Feel free to Google it if you want to know the full ins and outs, but in short the A’s have a 16.5% chance of getting the Number One pick and are guaranteed to get a pick within the first 8.

A’s 2023 Coaching Staff confirmed

The A’s officially announced Mark Kotsay’s coaching staff for 2023 and in doing so confirmed the reports that Brad Ausmus is not returning as the Bench Coach. That position has gone to Darren Bush who served as the team’s Third Base Coach last season.

Other changes in coaching assignments see Marcus Jensen move from Bullpen Coach to Quality Control, Mike Aldrete move from Quality Control to First Base Coach and Eric Martins going from First Base Coach to Third Base Coach.

Scott Emerson (Pitching Coach), Tommy Everidge (Hitting Coach) and Chris Cron (Assistant Hitting Coach) all stay in their previous roles, whilst Mike McCarthy joins the A’s as the new Bullpen Coach. McCarthy was a pitching instructor at the San Diego Padres’ Triple-A team last season.

Hopefully they will have a few new players to coach once they reconvene in February for Spring Training.

Around the Bases

First: The Texas Rangers fired the first shot ahead of the Winter Meetings by announcing on Friday the signing of former Cy Young Award winner Jacob deGrom. The ex-New York Met has agreed a five-year contract that guarantees $185M and could be worth $222M if an option year gets picked-up. My AUK pals and I were at the Coliseum on September 24th when the A’s knocked him out of the game after just 4 innings having chalked up 5 runs. It was funny at the time, particular with 800 or so Mets fans in attendance, although as we will now see him several times per season the old adage of “he who laughs last …” may come back to haunt us.

Second: The Houston Astros confirmed the signing of first baseman José Abreu at the start of the week, taking him as a free agent from the Chicago White Sox on a three-year, $58.5M contract. Now that deGrom is off the board we may see the pace quicken in the market for fellow elite starting pitcher Justin Verlander. The Astros are keen to bring him back, but they will now have to factor in the New York Mets as a potential bidder for him with their deGrom-shaped hole to fill.

Third: Staying on the Mets theme, they announced this week that former A’s favourite Eric Chavez has been moved to the position of Bench Coach under Buck Showalter. Chavy is earning an impressive reputation as a coach and looks destined to become a Big League manager in the future. The six-year, $66M contract extension he signed with the A’s back in 2004 remains the most lucrative commitment the team has made in a player, which given how significantly revenues across MLB have increased over the past 18 years is yet one more sad fact about the way our team has been run over the past two decades.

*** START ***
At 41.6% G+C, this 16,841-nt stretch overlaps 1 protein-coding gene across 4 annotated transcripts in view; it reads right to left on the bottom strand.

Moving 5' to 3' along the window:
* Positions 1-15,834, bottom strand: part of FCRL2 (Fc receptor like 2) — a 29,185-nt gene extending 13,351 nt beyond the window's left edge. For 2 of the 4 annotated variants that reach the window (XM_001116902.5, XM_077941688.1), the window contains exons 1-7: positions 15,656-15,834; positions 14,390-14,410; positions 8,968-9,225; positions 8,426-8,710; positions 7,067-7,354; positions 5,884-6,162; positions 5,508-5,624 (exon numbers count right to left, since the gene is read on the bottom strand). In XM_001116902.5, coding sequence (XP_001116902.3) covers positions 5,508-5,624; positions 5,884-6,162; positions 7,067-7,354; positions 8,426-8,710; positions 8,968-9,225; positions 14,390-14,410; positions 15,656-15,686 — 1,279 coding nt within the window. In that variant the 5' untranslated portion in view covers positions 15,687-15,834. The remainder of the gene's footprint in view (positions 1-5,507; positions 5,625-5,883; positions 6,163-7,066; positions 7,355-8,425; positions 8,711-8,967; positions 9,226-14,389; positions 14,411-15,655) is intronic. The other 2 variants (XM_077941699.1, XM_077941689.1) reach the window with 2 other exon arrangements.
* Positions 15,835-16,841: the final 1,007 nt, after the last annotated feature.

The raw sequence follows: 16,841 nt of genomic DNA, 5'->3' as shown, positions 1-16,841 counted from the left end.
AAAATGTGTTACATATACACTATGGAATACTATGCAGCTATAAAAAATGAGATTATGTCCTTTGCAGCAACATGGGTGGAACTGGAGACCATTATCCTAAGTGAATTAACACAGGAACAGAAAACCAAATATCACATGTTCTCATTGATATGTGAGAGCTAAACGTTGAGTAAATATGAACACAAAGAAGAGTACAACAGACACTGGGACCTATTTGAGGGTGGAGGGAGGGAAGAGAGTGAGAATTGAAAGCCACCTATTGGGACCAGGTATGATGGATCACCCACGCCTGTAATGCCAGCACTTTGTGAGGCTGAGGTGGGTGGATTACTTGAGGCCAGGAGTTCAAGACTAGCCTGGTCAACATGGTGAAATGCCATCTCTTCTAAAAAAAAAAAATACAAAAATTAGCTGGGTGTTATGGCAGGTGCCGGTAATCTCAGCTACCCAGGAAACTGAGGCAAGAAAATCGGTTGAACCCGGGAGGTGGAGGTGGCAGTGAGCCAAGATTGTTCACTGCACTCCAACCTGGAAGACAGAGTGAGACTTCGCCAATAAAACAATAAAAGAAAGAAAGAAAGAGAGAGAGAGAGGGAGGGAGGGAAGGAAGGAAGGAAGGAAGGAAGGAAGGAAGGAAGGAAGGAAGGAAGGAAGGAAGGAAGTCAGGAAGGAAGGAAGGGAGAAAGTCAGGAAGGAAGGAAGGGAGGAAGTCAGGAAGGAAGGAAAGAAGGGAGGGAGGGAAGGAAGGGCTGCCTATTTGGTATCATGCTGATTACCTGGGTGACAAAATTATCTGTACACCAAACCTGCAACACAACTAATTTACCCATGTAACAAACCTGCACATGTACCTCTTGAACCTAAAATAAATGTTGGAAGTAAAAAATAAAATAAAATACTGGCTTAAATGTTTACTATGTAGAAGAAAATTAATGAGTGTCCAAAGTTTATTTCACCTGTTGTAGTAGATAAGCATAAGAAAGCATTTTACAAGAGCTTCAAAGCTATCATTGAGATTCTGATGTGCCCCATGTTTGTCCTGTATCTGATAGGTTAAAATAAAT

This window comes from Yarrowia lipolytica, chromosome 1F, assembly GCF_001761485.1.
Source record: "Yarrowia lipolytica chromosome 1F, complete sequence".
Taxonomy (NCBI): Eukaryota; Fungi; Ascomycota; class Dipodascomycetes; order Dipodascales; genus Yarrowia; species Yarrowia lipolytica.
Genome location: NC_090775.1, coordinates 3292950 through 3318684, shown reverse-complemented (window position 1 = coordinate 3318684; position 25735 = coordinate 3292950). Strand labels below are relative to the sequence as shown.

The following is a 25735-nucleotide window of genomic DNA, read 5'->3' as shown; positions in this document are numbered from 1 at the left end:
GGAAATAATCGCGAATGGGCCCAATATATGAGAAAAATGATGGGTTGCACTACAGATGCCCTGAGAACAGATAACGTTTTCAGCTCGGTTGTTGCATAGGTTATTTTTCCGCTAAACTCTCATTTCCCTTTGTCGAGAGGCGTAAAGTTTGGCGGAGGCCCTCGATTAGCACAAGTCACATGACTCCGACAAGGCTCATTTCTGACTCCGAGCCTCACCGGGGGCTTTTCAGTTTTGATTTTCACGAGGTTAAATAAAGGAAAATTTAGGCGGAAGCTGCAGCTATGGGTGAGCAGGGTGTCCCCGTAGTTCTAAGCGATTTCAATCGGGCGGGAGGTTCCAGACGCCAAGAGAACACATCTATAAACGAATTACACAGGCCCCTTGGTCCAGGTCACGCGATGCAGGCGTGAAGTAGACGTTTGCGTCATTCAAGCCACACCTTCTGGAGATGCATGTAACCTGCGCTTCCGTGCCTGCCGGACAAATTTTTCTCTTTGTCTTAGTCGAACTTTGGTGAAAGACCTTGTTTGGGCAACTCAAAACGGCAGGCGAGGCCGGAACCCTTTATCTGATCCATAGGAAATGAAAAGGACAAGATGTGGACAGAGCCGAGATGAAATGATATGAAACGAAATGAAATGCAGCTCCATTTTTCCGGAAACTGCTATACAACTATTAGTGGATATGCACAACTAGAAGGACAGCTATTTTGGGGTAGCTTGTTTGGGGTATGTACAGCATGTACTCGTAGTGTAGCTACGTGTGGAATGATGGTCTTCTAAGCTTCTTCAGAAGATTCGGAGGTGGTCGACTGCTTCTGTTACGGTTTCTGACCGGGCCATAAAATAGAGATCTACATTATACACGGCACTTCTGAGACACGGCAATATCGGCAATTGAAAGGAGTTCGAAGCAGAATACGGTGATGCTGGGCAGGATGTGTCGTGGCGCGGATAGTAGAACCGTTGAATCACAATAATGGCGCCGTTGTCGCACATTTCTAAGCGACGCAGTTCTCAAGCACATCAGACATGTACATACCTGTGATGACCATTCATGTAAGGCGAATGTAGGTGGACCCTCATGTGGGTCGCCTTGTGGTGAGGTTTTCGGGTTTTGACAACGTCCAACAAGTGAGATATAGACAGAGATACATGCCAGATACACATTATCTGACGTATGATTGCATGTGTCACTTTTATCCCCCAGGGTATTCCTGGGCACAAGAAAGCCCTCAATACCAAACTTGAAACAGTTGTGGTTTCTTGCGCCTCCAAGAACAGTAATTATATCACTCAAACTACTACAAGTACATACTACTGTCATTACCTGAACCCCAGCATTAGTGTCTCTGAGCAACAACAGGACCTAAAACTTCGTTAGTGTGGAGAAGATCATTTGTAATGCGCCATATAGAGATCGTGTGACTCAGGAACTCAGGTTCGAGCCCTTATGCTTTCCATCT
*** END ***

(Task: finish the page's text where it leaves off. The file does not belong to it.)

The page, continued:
Home: Finally, former A’s reliever J.B. Wendelken has found a new home in Japan. The righty departed from the Arizona Diamondbacks as a free agent and has joined the Yokohama BayStars on a one-year deal, with a further year’s option, that MLB Trade Rumors reports could earn him up to $3M.

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Roster moves

Bassitt heads to the Mets

And so it begins …

We all knew the lock-out was merely postponing the inevitable trading away of some of our best players. The fact that we’ve been through this countless times makes it easier to cope with, but no less frustrating.

Overnight, Chris Bassitt joined the long line of A’s players moved on over the years in the hope that the next wave will finally break the cycle and actually be a team that can stick together for a while. The promise of a new ballpark at Howard Terminal gives us slightly more confidence this time, but not by much. Under current ownership, we’ll only believe it when we see it.